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Download Jane Goodall: Animal Scientist Audiobook

Extended Audio Sample Jane Goodall: Animal Scientist Audiobook, by Katherine Krohn
3 out of 53 out of 53 out of 53 out of 53 out of 5 3.00 (447 ratings) (rate this audio book) Author: Katherine Krohn Narrator: Unspecified Publisher: Capstone Publishers, Inc Format: Abridged Audiobook Delivery: Instant Download Audio Length: Release Date: December 2008 ISBN:
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This audiobook tells the story of animal scientist, Jane Goodall. Download and start listening now!

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Listener Opinions

  • 5 out of 55 out of 55 out of 55 out of 55 out of 5 Louise Chambers | 2/5/2014

    " This promises to be enjoyable and informative. "

  • 5 out of 55 out of 55 out of 55 out of 55 out of 5 Cicely | 2/2/2014

    " This is a very important book in understanding animals, and why we need to treat them with dignity. "

  • 4 out of 54 out of 54 out of 54 out of 54 out of 5 Julie | 1/26/2014

    " I wouldn't criticize this book for over-reliance on anecdotes, because Bekoff never contends that he is scientifically rigorous in a traditional sense - in fact, he partially rejected accepted scientific method in refusing to perform dissections while still a student. His arguments that animals need to be observed and studied in their natural habitats is a cogent one, supported by other modern scientists and naturalists - including Renee Askins, whose Shadow Mountain is another terrific recent read. The author is sympathetic, with a seemingly boundless love for animals and genuine desire to understand their thoughts and emotions. "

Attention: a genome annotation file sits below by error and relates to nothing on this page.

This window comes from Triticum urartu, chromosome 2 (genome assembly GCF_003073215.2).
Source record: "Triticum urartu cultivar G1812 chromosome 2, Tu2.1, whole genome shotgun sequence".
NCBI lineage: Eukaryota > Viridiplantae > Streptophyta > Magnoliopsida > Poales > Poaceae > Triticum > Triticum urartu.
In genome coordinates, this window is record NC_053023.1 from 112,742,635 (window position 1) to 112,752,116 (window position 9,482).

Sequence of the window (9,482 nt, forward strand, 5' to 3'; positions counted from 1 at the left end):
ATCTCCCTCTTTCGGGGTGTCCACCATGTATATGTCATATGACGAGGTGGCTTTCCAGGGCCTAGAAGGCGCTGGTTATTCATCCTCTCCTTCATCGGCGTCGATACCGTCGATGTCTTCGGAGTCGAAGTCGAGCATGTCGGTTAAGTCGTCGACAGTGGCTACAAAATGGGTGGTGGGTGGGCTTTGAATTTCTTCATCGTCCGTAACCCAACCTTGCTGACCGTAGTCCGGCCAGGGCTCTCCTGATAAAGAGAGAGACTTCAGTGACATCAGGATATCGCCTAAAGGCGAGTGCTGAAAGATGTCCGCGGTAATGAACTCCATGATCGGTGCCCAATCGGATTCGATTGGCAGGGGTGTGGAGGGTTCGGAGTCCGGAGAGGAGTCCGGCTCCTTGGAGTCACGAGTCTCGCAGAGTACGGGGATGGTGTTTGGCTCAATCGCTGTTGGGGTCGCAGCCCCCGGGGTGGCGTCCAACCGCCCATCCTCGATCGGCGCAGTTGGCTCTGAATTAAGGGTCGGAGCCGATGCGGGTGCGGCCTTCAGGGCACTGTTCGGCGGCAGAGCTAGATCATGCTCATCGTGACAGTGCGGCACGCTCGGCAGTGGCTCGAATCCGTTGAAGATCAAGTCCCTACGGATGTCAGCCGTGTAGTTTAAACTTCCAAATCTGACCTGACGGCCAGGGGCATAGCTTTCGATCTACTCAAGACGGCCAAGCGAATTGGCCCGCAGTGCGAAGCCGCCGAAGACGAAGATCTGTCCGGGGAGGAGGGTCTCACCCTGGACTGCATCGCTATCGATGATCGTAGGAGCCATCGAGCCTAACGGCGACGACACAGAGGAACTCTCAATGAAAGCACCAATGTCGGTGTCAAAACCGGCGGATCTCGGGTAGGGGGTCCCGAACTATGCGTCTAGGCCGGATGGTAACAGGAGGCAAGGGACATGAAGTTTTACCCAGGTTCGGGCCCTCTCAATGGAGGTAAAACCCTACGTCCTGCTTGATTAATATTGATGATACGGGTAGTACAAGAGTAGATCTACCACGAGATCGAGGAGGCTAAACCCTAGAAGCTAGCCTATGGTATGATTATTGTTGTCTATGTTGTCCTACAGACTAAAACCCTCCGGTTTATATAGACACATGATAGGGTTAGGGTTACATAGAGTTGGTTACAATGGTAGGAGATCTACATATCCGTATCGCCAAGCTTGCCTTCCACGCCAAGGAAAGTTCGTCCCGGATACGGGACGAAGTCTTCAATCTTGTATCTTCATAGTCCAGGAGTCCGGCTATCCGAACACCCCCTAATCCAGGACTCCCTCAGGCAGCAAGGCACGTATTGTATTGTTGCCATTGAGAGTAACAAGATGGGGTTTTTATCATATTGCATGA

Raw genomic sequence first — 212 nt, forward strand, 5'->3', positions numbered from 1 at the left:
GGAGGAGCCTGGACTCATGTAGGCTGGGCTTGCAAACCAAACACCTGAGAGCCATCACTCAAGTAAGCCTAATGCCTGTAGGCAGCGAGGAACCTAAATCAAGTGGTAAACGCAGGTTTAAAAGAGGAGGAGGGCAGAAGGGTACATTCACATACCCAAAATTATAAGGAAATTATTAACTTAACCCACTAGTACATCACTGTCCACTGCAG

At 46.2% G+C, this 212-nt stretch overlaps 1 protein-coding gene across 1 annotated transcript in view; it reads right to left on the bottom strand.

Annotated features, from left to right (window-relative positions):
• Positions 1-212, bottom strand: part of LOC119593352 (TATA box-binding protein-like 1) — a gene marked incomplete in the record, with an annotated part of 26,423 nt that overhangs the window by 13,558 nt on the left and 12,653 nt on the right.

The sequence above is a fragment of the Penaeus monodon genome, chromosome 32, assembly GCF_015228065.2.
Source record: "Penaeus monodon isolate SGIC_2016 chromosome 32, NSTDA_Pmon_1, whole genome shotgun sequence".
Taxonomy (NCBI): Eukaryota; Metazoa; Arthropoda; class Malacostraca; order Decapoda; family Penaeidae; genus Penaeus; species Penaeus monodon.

• 5 out of 55 out of 55 out of 55 out of 55 out of 5 Jen | 1/7/2014

    " Animals have a wide range of emotional responses and we need to respect them as the sentient beings that they are. This book deepened my understanding of animal behavior and I think anyone who loves an animal should check it out. "

  • 3 out of 53 out of 53 out of 53 out of 53 out of 5 Colin | 12/23/2013

    " A pretty good lookin into the subject of animal emotions. Deffinately a few steps above "When Elephants Weep". Seeing as how it's one of two books that I could find on the subject, I'd say its a must read for anyone interested. "

  • 3 out of 53 out of 53 out of 53 out of 53 out of 5 Doreen | 12/22/2013